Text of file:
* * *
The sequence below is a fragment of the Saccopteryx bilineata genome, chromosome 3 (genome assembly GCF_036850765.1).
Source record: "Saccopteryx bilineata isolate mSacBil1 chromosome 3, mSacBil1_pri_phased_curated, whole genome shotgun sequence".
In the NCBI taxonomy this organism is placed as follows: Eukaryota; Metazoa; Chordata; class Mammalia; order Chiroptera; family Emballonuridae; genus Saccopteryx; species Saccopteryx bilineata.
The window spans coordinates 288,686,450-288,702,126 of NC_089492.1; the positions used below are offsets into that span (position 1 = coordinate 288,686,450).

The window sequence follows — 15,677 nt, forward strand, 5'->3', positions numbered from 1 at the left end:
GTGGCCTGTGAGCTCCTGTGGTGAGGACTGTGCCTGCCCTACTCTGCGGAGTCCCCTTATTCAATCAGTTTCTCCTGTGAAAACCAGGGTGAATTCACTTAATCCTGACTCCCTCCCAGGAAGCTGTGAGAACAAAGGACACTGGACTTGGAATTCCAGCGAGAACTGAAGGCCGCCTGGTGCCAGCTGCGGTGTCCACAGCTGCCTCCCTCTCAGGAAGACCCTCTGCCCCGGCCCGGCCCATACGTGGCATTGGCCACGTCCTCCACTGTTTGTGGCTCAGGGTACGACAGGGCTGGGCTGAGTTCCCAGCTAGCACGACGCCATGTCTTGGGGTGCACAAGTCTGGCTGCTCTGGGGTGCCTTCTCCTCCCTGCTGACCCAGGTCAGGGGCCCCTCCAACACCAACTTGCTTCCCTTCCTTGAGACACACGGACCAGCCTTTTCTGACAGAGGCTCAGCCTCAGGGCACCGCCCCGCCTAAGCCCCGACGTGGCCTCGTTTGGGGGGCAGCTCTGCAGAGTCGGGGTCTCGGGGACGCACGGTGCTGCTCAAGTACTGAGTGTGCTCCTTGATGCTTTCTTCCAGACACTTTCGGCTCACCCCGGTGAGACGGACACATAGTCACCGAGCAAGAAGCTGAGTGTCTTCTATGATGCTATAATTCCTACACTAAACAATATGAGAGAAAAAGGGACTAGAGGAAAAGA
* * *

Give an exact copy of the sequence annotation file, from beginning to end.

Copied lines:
The sequence below is a fragment of the Saccopteryx bilineata genome, chromosome 3 (genome assembly GCF_036850765.1).
Source record: "Saccopteryx bilineata isolate mSacBil1 chromosome 3, mSacBil1_pri_phased_curated, whole genome shotgun sequence".
In the NCBI taxonomy this organism is placed as follows: Eukaryota; Metazoa; Chordata; class Mammalia; order Chiroptera; family Emballonuridae; genus Saccopteryx; species Saccopteryx bilineata.
The window spans coordinates 288,686,450-288,702,126 of NC_089492.1; the positions used below are offsets into that span (position 1 = coordinate 288,686,450).

The window sequence follows — 15,677 nt, forward strand, 5'->3', positions numbered from 1 at the left end:
GTGGCCTGTGAGCTCCTGTGGTGAGGACTGTGCCTGCCCTACTCTGCGGAGTCCCCTTATTCAATCAGTTTCTCCTGTGAAAACCAGGGTGAATTCACTTAATCCTGACTCCCTCCCAGGAAGCTGTGAGAACAAAGGACACTGGACTTGGAATTCCAGCGAGAACTGAAGGCCGCCTGGTGCCAGCTGCGGTGTCCACAGCTGCCTCCCTCTCAGGAAGACCCTCTGCCCCGGCCCGGCCCATACGTGGCATTGGCCACGTCCTCCACTGTTTGTGGCTCAGGGTACGACAGGGCTGGGCTGAGTTCCCAGCTAGCACGACGCCATGTCTTGGGGTGCACAAGTCTGGCTGCTCTGGGGTGCCTTCTCCTCCCTGCTGACCCAGGTCAGGGGCCCCTCCAACACCAACTTGCTTCCCTTCCTTGAGACACACGGACCAGCCTTTTCTGACAGAGGCTCAGCCTCAGGGCACCGCCCCGCCTAAGCCCCGACGTGGCCTCGTTTGGGGGGCAGCTCTGCAGAGTCGGGGTCTCGGGGACGCACGGTGCTGCTCAAGTACTGAGTGTGCTCCTTGATGCTTTCTTCCAGACACTTTCGGCTCACCCCGGTGAGACGGACACATAGTCACCGAGCAAGAAGCTGAGTGTCTTCTATGATGCTATAATTCCTACACTAAACAATATGAGAGAAAAAGGGACTAGAGGAAAAGA